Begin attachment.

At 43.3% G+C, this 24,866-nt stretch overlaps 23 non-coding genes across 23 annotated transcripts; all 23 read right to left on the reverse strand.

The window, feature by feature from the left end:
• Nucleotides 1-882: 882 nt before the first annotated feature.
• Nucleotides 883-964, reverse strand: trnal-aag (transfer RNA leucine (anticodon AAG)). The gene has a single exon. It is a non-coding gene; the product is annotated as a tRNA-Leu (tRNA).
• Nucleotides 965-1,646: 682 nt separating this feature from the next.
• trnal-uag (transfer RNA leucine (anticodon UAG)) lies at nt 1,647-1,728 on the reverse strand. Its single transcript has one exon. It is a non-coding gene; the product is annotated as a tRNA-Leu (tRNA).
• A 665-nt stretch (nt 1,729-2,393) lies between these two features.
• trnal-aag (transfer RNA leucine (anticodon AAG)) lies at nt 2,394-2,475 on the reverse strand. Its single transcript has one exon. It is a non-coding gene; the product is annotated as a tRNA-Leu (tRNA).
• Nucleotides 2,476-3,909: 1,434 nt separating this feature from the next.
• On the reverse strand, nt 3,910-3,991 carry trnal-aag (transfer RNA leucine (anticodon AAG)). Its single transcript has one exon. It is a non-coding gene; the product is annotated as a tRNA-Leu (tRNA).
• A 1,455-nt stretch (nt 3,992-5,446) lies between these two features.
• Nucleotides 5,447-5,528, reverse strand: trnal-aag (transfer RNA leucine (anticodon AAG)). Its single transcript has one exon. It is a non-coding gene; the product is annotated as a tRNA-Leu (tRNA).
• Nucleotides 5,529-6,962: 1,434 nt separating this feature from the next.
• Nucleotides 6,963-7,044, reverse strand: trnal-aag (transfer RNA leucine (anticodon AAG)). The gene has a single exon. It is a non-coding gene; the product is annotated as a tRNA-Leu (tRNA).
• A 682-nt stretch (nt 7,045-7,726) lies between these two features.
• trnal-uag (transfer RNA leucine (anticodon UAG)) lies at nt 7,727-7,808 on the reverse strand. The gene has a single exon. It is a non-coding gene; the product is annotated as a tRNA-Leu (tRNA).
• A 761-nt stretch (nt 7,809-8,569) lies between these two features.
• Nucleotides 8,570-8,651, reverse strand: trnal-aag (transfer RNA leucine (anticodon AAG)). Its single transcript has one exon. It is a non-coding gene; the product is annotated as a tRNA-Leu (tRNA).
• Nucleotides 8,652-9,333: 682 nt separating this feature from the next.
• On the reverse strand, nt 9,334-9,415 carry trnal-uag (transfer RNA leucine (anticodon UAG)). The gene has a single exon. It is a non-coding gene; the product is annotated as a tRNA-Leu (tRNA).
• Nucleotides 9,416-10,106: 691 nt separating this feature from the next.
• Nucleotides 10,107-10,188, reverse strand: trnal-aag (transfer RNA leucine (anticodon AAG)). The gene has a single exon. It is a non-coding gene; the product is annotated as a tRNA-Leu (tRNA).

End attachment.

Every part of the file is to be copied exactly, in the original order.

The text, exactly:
At 43.3% G+C, this 24,866-nt stretch overlaps 23 non-coding genes across 23 annotated transcripts; all 23 read right to left on the reverse strand.

The window, feature by feature from the left end:
• Nucleotides 1-882: 882 nt before the first annotated feature.
• Nucleotides 883-964, reverse strand: trnal-aag (transfer RNA leucine (anticodon AAG)). The gene has a single exon. It is a non-coding gene; the product is annotated as a tRNA-Leu (tRNA).
• Nucleotides 965-1,646: 682 nt separating this feature from the next.
• trnal-uag (transfer RNA leucine (anticodon UAG)) lies at nt 1,647-1,728 on the reverse strand. Its single transcript has one exon. It is a non-coding gene; the product is annotated as a tRNA-Leu (tRNA).
• A 665-nt stretch (nt 1,729-2,393) lies between these two features.
• trnal-aag (transfer RNA leucine (anticodon AAG)) lies at nt 2,394-2,475 on the reverse strand. Its single transcript has one exon. It is a non-coding gene; the product is annotated as a tRNA-Leu (tRNA).
• Nucleotides 2,476-3,909: 1,434 nt separating this feature from the next.
• On the reverse strand, nt 3,910-3,991 carry trnal-aag (transfer RNA leucine (anticodon AAG)). Its single transcript has one exon. It is a non-coding gene; the product is annotated as a tRNA-Leu (tRNA).
• A 1,455-nt stretch (nt 3,992-5,446) lies between these two features.
• Nucleotides 5,447-5,528, reverse strand: trnal-aag (transfer RNA leucine (anticodon AAG)). Its single transcript has one exon. It is a non-coding gene; the product is annotated as a tRNA-Leu (tRNA).
• Nucleotides 5,529-6,962: 1,434 nt separating this feature from the next.
• Nucleotides 6,963-7,044, reverse strand: trnal-aag (transfer RNA leucine (anticodon AAG)). The gene has a single exon. It is a non-coding gene; the product is annotated as a tRNA-Leu (tRNA).
• A 682-nt stretch (nt 7,045-7,726) lies between these two features.
• trnal-uag (transfer RNA leucine (anticodon UAG)) lies at nt 7,727-7,808 on the reverse strand. The gene has a single exon. It is a non-coding gene; the product is annotated as a tRNA-Leu (tRNA).
• A 761-nt stretch (nt 7,809-8,569) lies between these two features.
• Nucleotides 8,570-8,651, reverse strand: trnal-aag (transfer RNA leucine (anticodon AAG)). Its single transcript has one exon. It is a non-coding gene; the product is annotated as a tRNA-Leu (tRNA).
• Nucleotides 8,652-9,333: 682 nt separating this feature from the next.
• On the reverse strand, nt 9,334-9,415 carry trnal-uag (transfer RNA leucine (anticodon UAG)). The gene has a single exon. It is a non-coding gene; the product is annotated as a tRNA-Leu (tRNA).
• Nucleotides 9,416-10,106: 691 nt separating this feature from the next.
• Nucleotides 10,107-10,188, reverse strand: trnal-aag (transfer RNA leucine (anticodon AAG)). The gene has a single exon. It is a non-coding gene; the product is annotated as a tRNA-Leu (tRNA).